Getting the facts straight on the "Hydrofracking" moratorium
Since the Assembly’s passage of the hydrofracking moratorium bill, I have drawn a lot of flack for my vocal opposition. I believe that natural gas exploration will provide our State with desperately needed jobs and tax revenues in these tough economic times. Supporters of the moratorium have raised the ghastly specter of contaminated water supplies and are calling for a ban on all gas drilling. Proponents of gas exploration agree that the State must take the necessary precautions to ensure that drinking water in the Southern Tier remains safe and plentiful. The moratorium bill's arbitrary suspension of drilling without any credible evidence of danger to our water supply is not in the best interest of our economy.
The New York City watershed, as well as that of other major New York cities, is protected and off-limits to natural gas exploration. The NY State Department of Environmental Conservation (DEC) is a national leader in protecting our environment. This summer, the US Environmental Protection Agency's (EPA) asked nine drilling companies for detailed information regarding the chemicals contained in the fluids used in the horizontal hydraulic fracturing process. All nine drilling companies’ have complied with the EPA's past requests and are expected to fully participate in the new study. Congress has ordered the EPA to investigate hydraulic fracturing and to release its report by the end of 2012. But that’s too long. The EPA study must be finalized by May 2011, so that New York State can move forward with its own regulations governing natural gas exploration in the Southern Tier.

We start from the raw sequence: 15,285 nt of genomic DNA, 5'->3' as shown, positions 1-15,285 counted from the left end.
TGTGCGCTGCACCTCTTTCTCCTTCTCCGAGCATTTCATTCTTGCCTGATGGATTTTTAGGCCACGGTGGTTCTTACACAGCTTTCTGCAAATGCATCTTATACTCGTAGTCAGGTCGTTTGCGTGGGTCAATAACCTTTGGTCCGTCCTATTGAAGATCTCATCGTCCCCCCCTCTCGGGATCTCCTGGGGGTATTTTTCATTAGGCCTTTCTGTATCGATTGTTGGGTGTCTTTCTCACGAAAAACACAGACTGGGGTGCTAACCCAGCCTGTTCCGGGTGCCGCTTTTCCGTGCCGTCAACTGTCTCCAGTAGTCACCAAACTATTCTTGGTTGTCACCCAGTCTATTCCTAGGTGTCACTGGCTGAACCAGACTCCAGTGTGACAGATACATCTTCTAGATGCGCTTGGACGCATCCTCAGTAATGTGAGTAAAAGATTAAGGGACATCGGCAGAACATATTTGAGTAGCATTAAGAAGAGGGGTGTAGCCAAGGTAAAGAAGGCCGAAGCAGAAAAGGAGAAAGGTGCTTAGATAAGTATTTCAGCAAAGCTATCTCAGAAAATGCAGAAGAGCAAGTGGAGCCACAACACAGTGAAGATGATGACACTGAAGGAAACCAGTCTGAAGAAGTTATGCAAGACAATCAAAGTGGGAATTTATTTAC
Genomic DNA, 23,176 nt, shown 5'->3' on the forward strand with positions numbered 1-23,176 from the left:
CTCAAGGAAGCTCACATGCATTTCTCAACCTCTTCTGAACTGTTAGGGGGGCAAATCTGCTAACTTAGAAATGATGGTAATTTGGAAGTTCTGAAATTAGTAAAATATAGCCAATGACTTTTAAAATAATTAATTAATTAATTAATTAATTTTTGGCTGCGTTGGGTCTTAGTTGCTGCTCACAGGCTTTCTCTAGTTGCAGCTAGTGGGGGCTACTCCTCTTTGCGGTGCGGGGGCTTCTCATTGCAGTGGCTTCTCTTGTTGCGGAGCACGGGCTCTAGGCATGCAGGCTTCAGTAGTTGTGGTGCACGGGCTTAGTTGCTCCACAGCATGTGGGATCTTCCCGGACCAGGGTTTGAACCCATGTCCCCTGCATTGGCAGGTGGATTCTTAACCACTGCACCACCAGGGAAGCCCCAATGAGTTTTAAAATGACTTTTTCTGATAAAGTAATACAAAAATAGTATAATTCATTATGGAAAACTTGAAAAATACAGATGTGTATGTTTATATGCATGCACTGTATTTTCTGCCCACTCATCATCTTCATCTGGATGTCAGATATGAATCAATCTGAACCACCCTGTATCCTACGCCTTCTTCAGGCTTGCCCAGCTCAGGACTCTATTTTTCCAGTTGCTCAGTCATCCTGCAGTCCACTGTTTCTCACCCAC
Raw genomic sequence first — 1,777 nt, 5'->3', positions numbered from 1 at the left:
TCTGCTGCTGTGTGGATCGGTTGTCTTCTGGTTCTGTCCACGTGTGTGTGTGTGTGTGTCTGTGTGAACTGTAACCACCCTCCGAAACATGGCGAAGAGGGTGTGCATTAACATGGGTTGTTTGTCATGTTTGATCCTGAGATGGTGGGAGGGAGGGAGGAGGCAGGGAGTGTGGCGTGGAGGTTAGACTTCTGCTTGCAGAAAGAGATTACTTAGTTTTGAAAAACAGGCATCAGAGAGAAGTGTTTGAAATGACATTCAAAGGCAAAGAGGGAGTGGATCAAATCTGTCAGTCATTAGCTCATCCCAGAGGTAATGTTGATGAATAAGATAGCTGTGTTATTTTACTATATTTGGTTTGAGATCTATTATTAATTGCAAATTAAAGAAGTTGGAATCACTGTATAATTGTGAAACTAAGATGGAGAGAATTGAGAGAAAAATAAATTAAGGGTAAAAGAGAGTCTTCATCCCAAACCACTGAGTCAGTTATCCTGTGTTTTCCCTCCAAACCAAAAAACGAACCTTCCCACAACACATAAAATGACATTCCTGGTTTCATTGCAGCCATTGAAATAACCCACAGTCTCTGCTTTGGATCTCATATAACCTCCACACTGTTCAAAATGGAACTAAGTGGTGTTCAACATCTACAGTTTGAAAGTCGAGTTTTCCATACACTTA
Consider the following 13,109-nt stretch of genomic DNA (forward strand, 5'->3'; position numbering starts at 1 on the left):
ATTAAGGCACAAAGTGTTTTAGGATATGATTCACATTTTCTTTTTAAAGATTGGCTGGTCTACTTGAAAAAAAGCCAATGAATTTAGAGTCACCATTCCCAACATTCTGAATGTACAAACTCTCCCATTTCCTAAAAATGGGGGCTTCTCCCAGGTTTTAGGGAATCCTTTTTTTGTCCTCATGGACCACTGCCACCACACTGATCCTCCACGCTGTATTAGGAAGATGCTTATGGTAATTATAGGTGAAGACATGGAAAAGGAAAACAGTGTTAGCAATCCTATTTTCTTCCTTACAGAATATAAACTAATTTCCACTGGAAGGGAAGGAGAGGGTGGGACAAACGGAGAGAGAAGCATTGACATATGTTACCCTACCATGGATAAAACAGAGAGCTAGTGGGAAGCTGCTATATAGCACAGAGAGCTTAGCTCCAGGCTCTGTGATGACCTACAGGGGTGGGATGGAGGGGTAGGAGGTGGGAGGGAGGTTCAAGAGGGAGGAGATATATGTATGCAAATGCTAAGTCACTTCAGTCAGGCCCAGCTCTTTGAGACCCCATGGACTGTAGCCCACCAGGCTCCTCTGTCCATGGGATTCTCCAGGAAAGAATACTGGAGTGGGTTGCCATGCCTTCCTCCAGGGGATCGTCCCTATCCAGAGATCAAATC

The Rochester Democrat and Chronicle points out that horizontal hydraulic fracturing has been banned since July 2008 due to an executive order issued by Governor Paterson that cannot be lifted until the DEC promulgates new regulations. In addition, there already exists a de facto moratorium on expanded gas exploration since funding for 29 additional DEC inspectors was not included in the FY 2011 state budget. When we factor in the decimating budgets and staff reductions due to attrition and early retirement, new permits can not be issued for expanded natural gas exploration in the Southern Tier. Lastly, the bill imposes a moratorium until May 15 and it is doubtful the regulations will be ready by then.
Natural gas exploration is an economic necessity, both for the Southern Tier economy and for reducing our dependence on higher priced, out-of-state and foreign natural gas supplies. Over 20,000 good-paying jobs have been created just over the border in Pennsylvania and millions of dollars in taxes and fees were generated for the Pennsylvania state treasury. Unemployed New Yorkers deserve the same opportunity.
The State DEC is committed to protecting the wells, aquifers, and potable water supplies of Southern Tier residents and their communities. Rather than instituting an unnecessary moratorium on “hydrofracking” and gas exploration, the NYS DEC must be allowed to finalize its Draft regulations and the US EPA must concludes its study of horizontal hydraulic fracturing technology and its effect on the environment sooner rather than later.
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